The object of the invention is achieved by a nucleic acid with which expression of a polypeptide having interleukin-16 activity can be achieved or regulated in a eukaryotic host cell, wherein the said nucleic acid
a) corresponds to the DNA sequence SEQ ID NO:1 or its complementary strand;
b) hybridizes under stringent conditions with the DNA of sequence SEQ ID NO:1, preferably with nucleotides 1-6297 of SEQ ID NO:1;
c) or is a nucleic acid sequence which, if there was no degeneracy of the genetic code, would hybridize under stringent conditions with the nucleic acid sequences defined by a) or b),
d) and, if it codes for a polypeptide having IL-16 activity, has a length of at least 1179 coding nucleotides.
A preferred sequence is the cDNA sequence shown in SEQ ID NO:6, the complementary strand thereof or a sequence which under stringent conditions hybridizes with the sequence SEQ ID NO:6. SEQ ID NO:5 and the plasmid pCI/IL16 PROM also describe the genomic DNA of IL-16 and contain the introns and exons each parity or completely.
Such a nucleic acid preferably codes a polypeptide with IL-16 activity, particularly preferably the natural IL-16 of primates such as human IL-16 or IL-16 of a species of monkey or another mammal such as e.g. mouse.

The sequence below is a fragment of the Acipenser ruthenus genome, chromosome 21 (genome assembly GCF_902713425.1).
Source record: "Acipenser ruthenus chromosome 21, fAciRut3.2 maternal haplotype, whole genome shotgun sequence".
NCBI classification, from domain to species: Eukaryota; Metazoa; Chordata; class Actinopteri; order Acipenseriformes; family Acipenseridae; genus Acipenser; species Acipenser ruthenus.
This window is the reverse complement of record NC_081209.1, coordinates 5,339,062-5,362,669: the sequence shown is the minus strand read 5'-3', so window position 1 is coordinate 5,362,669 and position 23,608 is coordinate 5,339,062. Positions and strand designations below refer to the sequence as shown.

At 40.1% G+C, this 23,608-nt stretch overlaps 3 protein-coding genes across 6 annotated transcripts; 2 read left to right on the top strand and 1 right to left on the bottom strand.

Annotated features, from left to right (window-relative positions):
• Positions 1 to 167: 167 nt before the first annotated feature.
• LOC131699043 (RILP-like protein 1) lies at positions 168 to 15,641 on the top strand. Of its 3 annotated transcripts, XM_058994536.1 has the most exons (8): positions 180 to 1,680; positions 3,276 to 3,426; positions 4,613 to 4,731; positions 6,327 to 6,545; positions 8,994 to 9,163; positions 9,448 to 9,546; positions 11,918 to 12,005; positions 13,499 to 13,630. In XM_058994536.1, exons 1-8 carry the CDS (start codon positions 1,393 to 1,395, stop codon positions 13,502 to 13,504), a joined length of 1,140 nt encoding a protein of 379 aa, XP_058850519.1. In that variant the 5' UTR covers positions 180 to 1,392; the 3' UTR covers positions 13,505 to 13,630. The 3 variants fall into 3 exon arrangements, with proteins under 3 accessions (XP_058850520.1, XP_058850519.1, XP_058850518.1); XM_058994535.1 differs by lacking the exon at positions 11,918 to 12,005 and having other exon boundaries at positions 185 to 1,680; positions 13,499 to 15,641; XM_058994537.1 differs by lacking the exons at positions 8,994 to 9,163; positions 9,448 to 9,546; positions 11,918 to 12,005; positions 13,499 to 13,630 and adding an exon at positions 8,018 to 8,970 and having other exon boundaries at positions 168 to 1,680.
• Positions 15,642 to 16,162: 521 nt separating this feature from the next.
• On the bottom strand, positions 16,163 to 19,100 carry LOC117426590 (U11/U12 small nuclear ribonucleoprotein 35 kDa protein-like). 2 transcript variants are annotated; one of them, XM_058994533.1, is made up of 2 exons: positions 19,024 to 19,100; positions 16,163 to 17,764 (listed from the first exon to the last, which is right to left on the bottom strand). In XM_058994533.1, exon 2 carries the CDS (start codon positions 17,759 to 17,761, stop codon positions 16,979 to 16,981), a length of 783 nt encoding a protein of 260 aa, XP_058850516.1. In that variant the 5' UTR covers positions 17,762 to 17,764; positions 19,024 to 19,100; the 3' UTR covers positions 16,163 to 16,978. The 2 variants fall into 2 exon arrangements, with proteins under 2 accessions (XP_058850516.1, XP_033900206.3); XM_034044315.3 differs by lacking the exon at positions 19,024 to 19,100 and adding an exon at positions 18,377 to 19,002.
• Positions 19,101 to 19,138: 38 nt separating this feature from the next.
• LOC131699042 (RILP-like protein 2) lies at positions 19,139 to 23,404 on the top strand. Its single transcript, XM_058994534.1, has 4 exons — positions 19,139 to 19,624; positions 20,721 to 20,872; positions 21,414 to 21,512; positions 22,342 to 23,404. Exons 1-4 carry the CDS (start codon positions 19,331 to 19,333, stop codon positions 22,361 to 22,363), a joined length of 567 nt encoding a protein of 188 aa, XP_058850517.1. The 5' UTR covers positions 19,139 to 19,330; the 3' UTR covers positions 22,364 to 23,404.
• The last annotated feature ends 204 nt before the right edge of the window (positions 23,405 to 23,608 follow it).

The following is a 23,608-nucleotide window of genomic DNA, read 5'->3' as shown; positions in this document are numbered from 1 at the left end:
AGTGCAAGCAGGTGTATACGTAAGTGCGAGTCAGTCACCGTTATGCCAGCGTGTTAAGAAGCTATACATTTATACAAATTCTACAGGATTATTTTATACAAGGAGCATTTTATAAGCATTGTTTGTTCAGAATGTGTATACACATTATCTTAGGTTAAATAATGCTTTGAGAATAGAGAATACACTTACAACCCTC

It surprisingly turned out the FIG. 2 of WO 94/28134 does not describe the complete sequence of IL-16. The start codon “ATG” of the precursor form of the protein does not begin with nucleotide 783. The sequence has yet more differences to FIG. 2 of WO 94/28134. These are for example nucleotide substitutions (313 G by A, 717 C by A, 1070 G by T).
The sequence of IL-16 can differ to a certain extent from protein sequences coded by such DNA sequences. Such sequence variations can be amino acid substitutions, deletions or additions. However, the amino acid sequence of IL-16 is preferably at least 75% especially preferably at least 90% identical to the amino acid sequence of IL-16. Variants of parts of the amino acid sequence or nucleic acid sequence are for example described in the International Patent Application Nos. PCT/EP96/01486, PCT/EP96/05662 and PCT/EP96/05661.
Nucleic acids within the sense of the invention are for example understood as DNA, RNA and nucleic acid derivatives and analogues. Preferred nucleic acid analogues are those compounds in which the sugar phosphate backbone is replaced by other units such as e.g. amino acids. Such compounds are denoted PNA and are described in WO 92/20702. Since for example PNA-DNA bonds are stronger the DNA-DNA bonds the stringent conditions for PNA-DNA hybridization described in the following are not applicable. Suitable hybridization conditions are, however, described in WO 92/20703.